Gun ownership varies significantly around the world. The only three countries that consider gun ownership a constitutional right are Mexico, Guatemala, and the United States. Over 175 countries allow their citizens to own firearms, and many have specific regulations on ownership, such as banning certain types of firearms.
With the increasing threat of gun violence, particularly mass shootings in schools, places of worship, and stores, many people believe that gun laws should be revised and tightened.
Gun/firearm ownership rate is the number of civilian firearms per 100 people.
The United States has the highest gun ownership, with 120.5 civilian firearms per 100 people. There are an estimated 393,347,000 total firearms in the United States. This means that there are more guns than there are people. Many people in the United States do not own guns, and many people own multiple guns.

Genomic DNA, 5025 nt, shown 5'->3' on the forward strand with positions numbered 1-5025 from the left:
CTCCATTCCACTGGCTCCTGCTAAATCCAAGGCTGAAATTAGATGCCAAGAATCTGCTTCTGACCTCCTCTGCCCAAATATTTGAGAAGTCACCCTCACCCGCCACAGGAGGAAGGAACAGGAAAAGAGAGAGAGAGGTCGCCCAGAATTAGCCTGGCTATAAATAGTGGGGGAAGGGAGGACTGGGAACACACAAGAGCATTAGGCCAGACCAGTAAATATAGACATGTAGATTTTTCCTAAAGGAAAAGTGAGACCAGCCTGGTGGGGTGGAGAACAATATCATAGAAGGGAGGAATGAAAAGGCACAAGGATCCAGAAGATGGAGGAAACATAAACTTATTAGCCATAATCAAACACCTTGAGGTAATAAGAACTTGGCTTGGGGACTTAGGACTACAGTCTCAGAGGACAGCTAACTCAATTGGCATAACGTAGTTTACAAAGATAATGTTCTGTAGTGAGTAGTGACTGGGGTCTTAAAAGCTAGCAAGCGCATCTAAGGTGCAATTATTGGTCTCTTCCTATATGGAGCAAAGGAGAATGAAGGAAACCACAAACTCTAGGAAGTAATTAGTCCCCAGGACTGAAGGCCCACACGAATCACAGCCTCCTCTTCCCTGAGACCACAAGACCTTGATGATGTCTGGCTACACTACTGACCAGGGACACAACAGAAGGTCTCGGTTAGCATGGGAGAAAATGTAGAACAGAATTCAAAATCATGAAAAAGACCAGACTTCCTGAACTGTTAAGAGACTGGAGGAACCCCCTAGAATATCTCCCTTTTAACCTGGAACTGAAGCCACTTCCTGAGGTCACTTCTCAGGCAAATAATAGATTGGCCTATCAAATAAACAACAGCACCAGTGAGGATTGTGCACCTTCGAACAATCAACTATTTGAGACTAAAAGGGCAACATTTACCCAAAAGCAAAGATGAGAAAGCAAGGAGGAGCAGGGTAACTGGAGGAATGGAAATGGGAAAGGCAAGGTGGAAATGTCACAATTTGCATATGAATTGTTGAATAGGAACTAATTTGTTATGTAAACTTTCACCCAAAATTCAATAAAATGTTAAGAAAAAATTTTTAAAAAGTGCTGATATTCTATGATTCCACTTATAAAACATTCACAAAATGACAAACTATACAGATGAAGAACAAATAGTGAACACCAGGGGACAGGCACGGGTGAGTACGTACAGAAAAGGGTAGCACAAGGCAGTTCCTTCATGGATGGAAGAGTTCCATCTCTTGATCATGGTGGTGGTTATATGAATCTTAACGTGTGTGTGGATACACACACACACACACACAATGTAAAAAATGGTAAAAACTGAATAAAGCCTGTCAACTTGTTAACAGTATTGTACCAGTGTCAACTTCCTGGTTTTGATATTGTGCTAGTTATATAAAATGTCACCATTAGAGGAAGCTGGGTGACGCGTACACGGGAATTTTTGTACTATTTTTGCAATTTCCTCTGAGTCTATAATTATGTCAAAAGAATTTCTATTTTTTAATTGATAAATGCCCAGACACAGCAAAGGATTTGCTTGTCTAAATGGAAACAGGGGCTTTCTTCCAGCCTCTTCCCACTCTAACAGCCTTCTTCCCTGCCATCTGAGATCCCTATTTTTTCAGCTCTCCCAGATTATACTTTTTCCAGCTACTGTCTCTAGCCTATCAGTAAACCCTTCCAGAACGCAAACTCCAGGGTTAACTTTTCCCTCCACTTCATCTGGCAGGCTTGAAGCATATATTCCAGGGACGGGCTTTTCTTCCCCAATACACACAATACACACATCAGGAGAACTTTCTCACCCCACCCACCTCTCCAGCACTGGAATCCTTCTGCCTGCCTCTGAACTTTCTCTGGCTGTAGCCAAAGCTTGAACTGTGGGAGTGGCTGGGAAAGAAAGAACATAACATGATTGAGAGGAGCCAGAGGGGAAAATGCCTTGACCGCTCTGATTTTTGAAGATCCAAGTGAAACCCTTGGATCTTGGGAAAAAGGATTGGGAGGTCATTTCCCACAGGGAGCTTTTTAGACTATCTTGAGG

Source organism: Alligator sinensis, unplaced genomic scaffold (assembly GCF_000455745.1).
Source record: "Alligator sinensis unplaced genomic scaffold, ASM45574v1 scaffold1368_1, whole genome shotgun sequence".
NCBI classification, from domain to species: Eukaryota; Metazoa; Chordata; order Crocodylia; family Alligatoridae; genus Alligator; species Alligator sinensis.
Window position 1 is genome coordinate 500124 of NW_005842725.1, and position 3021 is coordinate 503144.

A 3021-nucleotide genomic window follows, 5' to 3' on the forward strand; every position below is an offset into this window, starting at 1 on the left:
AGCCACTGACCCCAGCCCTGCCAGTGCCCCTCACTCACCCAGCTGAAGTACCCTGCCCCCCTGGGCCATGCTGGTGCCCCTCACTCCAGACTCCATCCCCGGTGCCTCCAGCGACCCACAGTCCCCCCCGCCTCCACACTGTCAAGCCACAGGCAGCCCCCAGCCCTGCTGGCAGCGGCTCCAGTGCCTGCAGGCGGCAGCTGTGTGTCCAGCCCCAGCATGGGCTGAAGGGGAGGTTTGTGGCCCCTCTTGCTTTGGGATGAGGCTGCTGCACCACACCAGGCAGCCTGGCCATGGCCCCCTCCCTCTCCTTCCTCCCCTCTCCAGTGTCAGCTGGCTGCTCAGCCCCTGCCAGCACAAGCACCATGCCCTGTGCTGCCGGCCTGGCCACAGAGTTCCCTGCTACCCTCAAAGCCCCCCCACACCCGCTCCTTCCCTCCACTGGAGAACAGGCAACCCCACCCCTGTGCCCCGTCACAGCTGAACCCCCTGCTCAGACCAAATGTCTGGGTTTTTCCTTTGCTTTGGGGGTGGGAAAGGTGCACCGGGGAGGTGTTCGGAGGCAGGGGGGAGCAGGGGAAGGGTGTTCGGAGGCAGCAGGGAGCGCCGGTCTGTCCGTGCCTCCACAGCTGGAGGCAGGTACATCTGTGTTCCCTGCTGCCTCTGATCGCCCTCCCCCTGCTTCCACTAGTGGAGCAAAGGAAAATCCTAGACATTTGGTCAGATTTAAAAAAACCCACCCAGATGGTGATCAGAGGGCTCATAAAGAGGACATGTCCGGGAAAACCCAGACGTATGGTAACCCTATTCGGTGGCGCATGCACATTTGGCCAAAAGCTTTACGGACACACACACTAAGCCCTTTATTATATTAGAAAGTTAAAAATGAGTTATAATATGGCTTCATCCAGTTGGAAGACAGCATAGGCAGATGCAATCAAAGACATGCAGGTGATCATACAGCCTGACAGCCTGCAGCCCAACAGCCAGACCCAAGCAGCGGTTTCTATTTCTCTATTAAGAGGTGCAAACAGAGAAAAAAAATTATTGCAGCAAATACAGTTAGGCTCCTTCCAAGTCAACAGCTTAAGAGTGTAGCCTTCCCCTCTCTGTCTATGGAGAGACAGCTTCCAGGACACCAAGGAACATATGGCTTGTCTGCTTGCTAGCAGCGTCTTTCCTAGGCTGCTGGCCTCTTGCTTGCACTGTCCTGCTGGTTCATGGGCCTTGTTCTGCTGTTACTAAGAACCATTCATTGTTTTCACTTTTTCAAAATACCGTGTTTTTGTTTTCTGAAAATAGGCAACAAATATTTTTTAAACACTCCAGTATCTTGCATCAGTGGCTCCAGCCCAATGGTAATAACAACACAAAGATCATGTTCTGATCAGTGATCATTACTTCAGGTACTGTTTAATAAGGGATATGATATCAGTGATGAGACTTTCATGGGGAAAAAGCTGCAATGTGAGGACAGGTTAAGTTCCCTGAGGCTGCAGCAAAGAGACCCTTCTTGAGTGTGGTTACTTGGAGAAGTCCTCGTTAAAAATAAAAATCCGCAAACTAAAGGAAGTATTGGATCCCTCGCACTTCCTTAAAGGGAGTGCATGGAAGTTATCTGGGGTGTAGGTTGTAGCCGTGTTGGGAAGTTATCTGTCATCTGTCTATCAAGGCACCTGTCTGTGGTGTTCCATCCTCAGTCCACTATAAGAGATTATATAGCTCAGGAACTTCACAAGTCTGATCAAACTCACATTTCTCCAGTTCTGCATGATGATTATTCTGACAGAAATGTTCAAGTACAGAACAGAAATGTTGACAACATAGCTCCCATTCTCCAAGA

Taiwan and Indonesia have the lowest gun ownership rate of zero civilian firearms per 100 people. Guns, however, are not banned in either of these countries. Taiwan only allows shotguns, handguns, and regular rifles, and a background check and license are required for all guns. In Indonesia, firearms are sold and handled by the Weapons Officers of the Indonesian National Police. Indonesian law requires a background check, no ties or connections to radical groups, and a completed firearms safety class on top of other necessary qualifications.
The ten countries with the highest civilian gun ownership (number of firearms per 100 people) are: